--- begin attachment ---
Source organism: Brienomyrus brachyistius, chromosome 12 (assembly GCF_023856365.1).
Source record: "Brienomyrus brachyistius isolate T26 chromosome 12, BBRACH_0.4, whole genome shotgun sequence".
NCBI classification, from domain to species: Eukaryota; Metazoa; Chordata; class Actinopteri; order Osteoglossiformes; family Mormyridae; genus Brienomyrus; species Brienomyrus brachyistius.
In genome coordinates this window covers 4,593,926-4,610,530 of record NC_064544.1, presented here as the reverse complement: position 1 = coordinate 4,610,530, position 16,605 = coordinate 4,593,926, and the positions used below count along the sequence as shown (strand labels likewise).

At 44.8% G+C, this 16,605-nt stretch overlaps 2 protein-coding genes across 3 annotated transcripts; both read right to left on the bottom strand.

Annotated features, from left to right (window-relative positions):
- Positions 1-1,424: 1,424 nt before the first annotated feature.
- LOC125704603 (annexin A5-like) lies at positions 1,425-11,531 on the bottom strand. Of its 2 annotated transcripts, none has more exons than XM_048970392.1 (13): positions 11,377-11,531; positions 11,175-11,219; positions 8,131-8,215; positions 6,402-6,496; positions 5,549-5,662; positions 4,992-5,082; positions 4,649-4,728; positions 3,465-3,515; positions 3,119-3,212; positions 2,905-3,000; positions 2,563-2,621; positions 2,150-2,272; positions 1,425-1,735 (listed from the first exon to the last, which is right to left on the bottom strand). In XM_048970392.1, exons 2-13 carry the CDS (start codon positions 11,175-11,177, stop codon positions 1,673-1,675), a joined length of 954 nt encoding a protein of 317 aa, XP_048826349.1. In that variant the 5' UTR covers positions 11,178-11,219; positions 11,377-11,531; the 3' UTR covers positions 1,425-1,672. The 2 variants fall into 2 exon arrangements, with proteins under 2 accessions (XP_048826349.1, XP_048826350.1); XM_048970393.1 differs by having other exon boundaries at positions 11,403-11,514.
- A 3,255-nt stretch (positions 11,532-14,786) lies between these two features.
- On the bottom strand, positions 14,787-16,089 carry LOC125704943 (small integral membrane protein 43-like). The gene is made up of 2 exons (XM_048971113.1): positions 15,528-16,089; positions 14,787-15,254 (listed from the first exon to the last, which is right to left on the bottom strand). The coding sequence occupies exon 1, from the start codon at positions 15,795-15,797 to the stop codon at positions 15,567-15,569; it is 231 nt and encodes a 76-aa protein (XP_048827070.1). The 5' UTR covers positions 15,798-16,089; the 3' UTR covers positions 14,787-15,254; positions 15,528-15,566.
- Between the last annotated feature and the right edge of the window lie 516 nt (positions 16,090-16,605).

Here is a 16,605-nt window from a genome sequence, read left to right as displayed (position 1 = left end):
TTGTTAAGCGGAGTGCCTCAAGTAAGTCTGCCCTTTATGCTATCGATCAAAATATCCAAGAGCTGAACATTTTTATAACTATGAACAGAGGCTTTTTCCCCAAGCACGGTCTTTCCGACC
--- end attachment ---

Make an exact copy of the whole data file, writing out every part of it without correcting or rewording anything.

Source organism: Brienomyrus brachyistius, chromosome 12 (assembly GCF_023856365.1).
Source record: "Brienomyrus brachyistius isolate T26 chromosome 12, BBRACH_0.4, whole genome shotgun sequence".
NCBI classification, from domain to species: Eukaryota; Metazoa; Chordata; class Actinopteri; order Osteoglossiformes; family Mormyridae; genus Brienomyrus; species Brienomyrus brachyistius.
In genome coordinates this window covers 4,593,926-4,610,530 of record NC_064544.1, presented here as the reverse complement: position 1 = coordinate 4,610,530, position 16,605 = coordinate 4,593,926, and the positions used below count along the sequence as shown (strand labels likewise).

At 44.8% G+C, this 16,605-nt stretch overlaps 2 protein-coding genes across 3 annotated transcripts; both read right to left on the bottom strand.

Annotated features, from left to right (window-relative positions):
- Positions 1-1,424: 1,424 nt before the first annotated feature.
- LOC125704603 (annexin A5-like) lies at positions 1,425-11,531 on the bottom strand. Of its 2 annotated transcripts, none has more exons than XM_048970392.1 (13): positions 11,377-11,531; positions 11,175-11,219; positions 8,131-8,215; positions 6,402-6,496; positions 5,549-5,662; positions 4,992-5,082; positions 4,649-4,728; positions 3,465-3,515; positions 3,119-3,212; positions 2,905-3,000; positions 2,563-2,621; positions 2,150-2,272; positions 1,425-1,735 (listed from the first exon to the last, which is right to left on the bottom strand). In XM_048970392.1, exons 2-13 carry the CDS (start codon positions 11,175-11,177, stop codon positions 1,673-1,675), a joined length of 954 nt encoding a protein of 317 aa, XP_048826349.1. In that variant the 5' UTR covers positions 11,178-11,219; positions 11,377-11,531; the 3' UTR covers positions 1,425-1,672. The 2 variants fall into 2 exon arrangements, with proteins under 2 accessions (XP_048826349.1, XP_048826350.1); XM_048970393.1 differs by having other exon boundaries at positions 11,403-11,514.
- A 3,255-nt stretch (positions 11,532-14,786) lies between these two features.
- On the bottom strand, positions 14,787-16,089 carry LOC125704943 (small integral membrane protein 43-like). The gene is made up of 2 exons (XM_048971113.1): positions 15,528-16,089; positions 14,787-15,254 (listed from the first exon to the last, which is right to left on the bottom strand). The coding sequence occupies exon 1, from the start codon at positions 15,795-15,797 to the stop codon at positions 15,567-15,569; it is 231 nt and encodes a 76-aa protein (XP_048827070.1). The 5' UTR covers positions 15,798-16,089; the 3' UTR covers positions 14,787-15,254; positions 15,528-15,566.
- Between the last annotated feature and the right edge of the window lie 516 nt (positions 16,090-16,605).

Here is a 16,605-nt window from a genome sequence, read left to right as displayed (position 1 = left end):
TTGTTAAGCGGAGTGCCTCAAGTAAGTCTGCCCTTTATGCTATCGATCAAAATATCCAAGAGCTGAACATTTTTATAACTATGAACAGAGGCTTTTTCCCCAAGCACGGTCTTTCCGACC